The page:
Between 1:30 and 2 o’clock Monday morning, a long line of masked and unmasked men were seen to file out of a side street into Bonanza Avenue. There must have been two hundred of them and as the march progressed to the jail the column increased. In front were the shotguns carried by determined men. They were backed up by a company which evidently meant business, and no ordinary force could foil them in their progress. When the jail was reached it was surrounded and the leader made a loud knock at the door. All was dark and quiet within. The call had the effect of producing a dim light in the office, and amid loud cries of “DeRoche,” “Bring him out,” “Open the door,” “Hurry up,” etc. Jailer Kirgan appeared, and responded by saying: “All right boys; wait a minute; give me a little time.” In a moment the outside door was opened slowly and four or five men entered. Under instructions the door of the cell in which the condemned prisoner lay was swung open. The poor wretch knew what this untimely visit meant, and prepared for the trying and humiliating death. It was some moments before he was brought out, and the crowd began to grow impatient. Some imagined the prisoner had been taken away by the officers – If this had been the case what would have followed can only be imagined. All these doubts were put at rest by the presence of the man.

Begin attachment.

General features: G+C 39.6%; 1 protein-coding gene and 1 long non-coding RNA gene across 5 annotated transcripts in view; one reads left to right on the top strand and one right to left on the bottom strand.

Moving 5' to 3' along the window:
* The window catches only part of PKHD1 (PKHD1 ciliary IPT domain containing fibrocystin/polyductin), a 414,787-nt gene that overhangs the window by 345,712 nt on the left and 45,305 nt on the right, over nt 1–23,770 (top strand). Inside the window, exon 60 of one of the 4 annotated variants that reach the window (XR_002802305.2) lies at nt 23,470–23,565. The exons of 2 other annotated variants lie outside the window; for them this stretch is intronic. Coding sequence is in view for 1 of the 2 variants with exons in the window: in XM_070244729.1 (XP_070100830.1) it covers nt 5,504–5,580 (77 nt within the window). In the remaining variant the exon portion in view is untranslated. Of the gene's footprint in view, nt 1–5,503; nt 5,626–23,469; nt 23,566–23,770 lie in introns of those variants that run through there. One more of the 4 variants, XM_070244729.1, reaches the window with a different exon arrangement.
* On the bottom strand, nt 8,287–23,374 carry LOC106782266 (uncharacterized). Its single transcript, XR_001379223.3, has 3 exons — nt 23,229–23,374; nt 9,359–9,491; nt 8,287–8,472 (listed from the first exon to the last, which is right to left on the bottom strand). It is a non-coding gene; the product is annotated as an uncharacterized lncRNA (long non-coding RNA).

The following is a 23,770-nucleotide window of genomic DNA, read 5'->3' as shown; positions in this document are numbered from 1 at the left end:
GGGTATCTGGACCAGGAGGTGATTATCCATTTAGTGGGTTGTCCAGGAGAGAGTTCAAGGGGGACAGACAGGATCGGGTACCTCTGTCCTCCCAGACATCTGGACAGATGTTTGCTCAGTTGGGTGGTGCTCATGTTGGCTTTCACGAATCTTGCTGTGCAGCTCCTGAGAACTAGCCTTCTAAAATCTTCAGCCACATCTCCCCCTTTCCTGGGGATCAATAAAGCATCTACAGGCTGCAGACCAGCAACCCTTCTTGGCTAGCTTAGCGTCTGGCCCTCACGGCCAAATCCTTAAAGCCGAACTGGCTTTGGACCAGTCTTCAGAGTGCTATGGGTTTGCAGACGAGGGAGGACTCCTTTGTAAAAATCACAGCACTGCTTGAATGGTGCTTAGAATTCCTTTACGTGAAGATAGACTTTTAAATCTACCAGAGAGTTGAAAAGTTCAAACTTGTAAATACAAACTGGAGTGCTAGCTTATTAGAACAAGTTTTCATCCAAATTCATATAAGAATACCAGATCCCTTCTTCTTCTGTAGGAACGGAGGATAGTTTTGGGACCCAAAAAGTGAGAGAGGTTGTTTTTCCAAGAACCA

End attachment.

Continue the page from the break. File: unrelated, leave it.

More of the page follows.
He wore light-colored pants, a colored calico shirt, and over his shoulders was hung a canvas coat buttoned around the neck. His head was bare, and as the bright rays of the moon glanced upon his face, there was a picture of horror visible. It was a look of dogged and defiant submission. With a firm step he descended the steps and came out upon the street in a hurried manner, closely guarded by shotguns and revolvers. The order to fall in was given, and all persons not members of the mysterious committee to stand back. The march up Bonanza Street was rapid. Not a word was said by the condemned man, and his gaze was fixed upon the ground. He was hurried up a back street to Fuller. The corner of Green was turned, and when Webber’s blacksmith shop was reached, a halt was made. In front of this place was a huge gallows frame, used for raising wagons, etc., while being repaired. Now it was to be used for quite a different purpose. “Move it over to the spot where the murder was committed,” was the order, and immediately it was picked up by a dozen men and was carried to the corner of Main and Lowe streets. The condemned man glanced at it for a moment and an apparent shudder came over him, but he uttered not a word. From an eye witness we learn that the scene which followed was awful in its impressiveness. The snow had just begun to fall, and the moon, which had shone so brightly during the early part of the night, shed but a pale light on the assembled company. When the corner was reached, the heavy gallows frame was placed upon the ground, and the prisoner led under it. The prisoner’s demeanor still remained passive, and his hands, encased in irons, were clasped.